What Information is Required to be Provided?
As part of the income tax filing process, companies carrying on relevant activities will be required to provide the following information:
- business/income types, in order to identify the type of relevant activity;
- amount and type of gross income by relevant activity – this will generally be the turnover figure from the financial statements;
- amount of operating expenditure by relevant activity – this will generally be the company’s operating expenditure from the financial statements, excluding capital;
- details of premises – business address;
- number of (qualified) employees, specifying the number of full-time equivalents;
- confirmation of the Core Income Generating Activities (CIGA), conducted for each relevant activity;
- confirmation of whether any CIGA has been outsourced and if so relevant details;
- the financial statements; and
- net book value of tangible assets.
The legislation in each Island also includes specific powers to request additional information in relation to any substance information provided on or with the income tax return.
The legislation allows the Income Tax authorities to enquire into the income tax return of a corporate taxpayer, provided notice of the enquiry is given within 12 months of the receipt of the income tax return, or amendment to that return.
Failure to Comply
It is important too, that clients continue to monitor company activity to ensure ongoing compliance with the substance requirements, as a company may not be subject to the substance test in one year but fall into the regime in a subsequent year.
Sanctions can be imposed including penalties between £50k and £100k for a first offence, with additional financial penalties for a subsequent offence. In addition, where the Assessor believes there is no realistic possibility of a company meeting the substance requirements, he may seek to have the company struck off the register.
Can you Opt-out of Tax Residence in the Island?
In the Isle of Man, for instance, if, as is often the case, such companies are in fact tax resident elsewhere (and registered as such), the board of directors could elect (within section 2N(2) ITA 1970) to be treated as non-IOM tax resident. This means they will cease to be IOM corporate taxpayers and the Order will not apply to those companies, although the company will still exist.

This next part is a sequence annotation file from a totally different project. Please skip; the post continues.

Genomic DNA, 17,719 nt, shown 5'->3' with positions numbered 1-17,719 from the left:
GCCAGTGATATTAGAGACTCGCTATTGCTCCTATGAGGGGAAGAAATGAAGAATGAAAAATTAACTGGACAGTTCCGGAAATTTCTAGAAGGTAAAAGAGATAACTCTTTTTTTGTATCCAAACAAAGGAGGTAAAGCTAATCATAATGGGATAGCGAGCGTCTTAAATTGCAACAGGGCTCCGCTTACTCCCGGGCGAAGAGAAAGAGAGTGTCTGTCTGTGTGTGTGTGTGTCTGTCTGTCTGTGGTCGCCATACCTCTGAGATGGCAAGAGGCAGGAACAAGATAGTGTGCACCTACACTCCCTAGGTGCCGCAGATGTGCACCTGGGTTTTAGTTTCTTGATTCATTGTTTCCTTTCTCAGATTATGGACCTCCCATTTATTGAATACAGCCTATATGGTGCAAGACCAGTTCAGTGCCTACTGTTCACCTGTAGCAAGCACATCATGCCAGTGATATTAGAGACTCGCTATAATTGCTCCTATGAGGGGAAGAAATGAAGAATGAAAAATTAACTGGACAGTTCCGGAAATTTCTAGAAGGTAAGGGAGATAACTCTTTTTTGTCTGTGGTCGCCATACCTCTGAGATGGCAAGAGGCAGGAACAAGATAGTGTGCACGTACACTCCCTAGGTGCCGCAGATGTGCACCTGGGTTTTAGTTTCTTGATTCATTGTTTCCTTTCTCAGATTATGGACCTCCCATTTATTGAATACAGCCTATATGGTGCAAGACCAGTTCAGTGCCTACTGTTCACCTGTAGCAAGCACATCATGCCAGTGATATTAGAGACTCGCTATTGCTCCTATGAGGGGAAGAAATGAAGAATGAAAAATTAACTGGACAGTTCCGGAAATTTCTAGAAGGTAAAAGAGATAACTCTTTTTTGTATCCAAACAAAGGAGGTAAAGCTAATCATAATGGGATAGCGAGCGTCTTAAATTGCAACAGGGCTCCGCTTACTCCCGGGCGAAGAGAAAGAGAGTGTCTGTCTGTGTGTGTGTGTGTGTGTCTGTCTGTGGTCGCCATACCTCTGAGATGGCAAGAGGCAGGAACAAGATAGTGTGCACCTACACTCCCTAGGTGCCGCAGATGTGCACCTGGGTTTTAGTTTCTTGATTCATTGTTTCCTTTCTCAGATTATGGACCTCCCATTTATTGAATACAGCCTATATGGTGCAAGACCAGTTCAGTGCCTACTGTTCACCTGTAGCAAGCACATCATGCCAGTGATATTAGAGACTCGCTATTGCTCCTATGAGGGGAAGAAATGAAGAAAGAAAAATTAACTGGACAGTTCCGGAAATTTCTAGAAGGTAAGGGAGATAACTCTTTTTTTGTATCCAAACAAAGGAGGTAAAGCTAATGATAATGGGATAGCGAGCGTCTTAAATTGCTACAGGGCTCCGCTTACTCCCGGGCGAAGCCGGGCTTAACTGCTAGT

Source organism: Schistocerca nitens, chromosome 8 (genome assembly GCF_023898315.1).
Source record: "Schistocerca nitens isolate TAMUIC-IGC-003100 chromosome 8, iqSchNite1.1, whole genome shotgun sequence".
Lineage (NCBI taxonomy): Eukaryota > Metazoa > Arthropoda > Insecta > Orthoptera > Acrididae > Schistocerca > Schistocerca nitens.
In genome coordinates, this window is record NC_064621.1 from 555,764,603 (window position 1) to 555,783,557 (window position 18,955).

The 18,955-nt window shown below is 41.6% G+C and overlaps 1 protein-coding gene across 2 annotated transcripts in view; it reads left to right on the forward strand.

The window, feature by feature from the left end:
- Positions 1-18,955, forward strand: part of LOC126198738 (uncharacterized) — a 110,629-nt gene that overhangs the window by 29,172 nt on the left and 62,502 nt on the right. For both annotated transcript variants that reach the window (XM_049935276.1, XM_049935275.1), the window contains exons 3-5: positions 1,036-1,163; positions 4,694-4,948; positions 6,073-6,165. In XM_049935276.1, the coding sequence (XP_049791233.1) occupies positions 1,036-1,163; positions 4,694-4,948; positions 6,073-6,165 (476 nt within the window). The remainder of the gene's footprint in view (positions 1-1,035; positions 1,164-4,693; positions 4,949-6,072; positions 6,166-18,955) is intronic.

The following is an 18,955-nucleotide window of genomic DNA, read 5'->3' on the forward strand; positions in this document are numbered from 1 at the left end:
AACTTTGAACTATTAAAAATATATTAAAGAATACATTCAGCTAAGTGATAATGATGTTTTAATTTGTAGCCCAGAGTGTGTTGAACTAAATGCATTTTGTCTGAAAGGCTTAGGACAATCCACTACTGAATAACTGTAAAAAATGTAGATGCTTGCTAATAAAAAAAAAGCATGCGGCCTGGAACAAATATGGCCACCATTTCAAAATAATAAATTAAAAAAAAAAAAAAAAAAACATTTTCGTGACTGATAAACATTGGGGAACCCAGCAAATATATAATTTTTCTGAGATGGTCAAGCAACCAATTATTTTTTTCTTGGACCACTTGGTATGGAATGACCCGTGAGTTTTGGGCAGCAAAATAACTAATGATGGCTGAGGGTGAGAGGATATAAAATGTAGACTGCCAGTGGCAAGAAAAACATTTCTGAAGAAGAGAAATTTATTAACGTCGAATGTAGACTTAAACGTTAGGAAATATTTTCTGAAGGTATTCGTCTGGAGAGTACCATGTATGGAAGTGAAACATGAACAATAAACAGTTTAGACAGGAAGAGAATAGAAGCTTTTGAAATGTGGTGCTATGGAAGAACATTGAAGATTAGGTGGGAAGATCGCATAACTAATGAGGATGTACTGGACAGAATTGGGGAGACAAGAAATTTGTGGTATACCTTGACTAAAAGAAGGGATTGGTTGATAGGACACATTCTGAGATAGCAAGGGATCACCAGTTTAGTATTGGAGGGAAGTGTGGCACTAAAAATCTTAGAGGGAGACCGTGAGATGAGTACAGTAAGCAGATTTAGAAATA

Section 2N(2) states ‘a company is not resident in the Isle of Man if it can be proven to the satisfaction of the Assessor that:
(a) its business is centrally managed and controlled in another country; and
(b) it is resident for tax purposes under the other country’s law; and
(c) either —
- it is resident for tax purposes under the other country’s law under a double taxation agreement between the Isle of Man and the other country in which a tie–breaker clause applies; or
- the highest rate at which any company may be charged to tax on any part of its profits in the other country is 15% or higher; and
(d) there is a bona fide commercial reason for its residence status in the other country, which status is not motivated by a wish to avoid or reduce Isle of Man income tax for any person.”
In Guernsey, as in the Isle of Man, if a company is and can evidence it is tax resident elsewhere, then it can file a ‘707 Company Requesting Non Tax Resident Status’, to be exempt from complying with the economic substance requirements.
Guernsey and the Isle of Man – How Can we Help?
Dixcart has offices in Guernsey and the Isle of Man and each are fully conversant with the measures that have been implemented in these jurisdictions and have been assisting its clients in ensuring adequate substance requirements are met.
Should you require additional information regarding economic substance and the measures adopted please contact Steve de Jersey in our Guernsey office: firstname.lastname@example.org, or Steve Doyle in the Dixcart office in the Isle of Man regarding application of the substance rules in this jurisdiction: email@example.com
Should you have a general question regarding economic substance please contact: firstname.lastname@example.org.
Dixcart Trust Corporation Limited, Guernsey: Full Fiduciary Licence granted by the Guernsey Financial Services Commission. Guernsey registered company number: 6512.
Dixcart Management (IOM) Limited is licensed by the Isle of Man Financial Services Authority.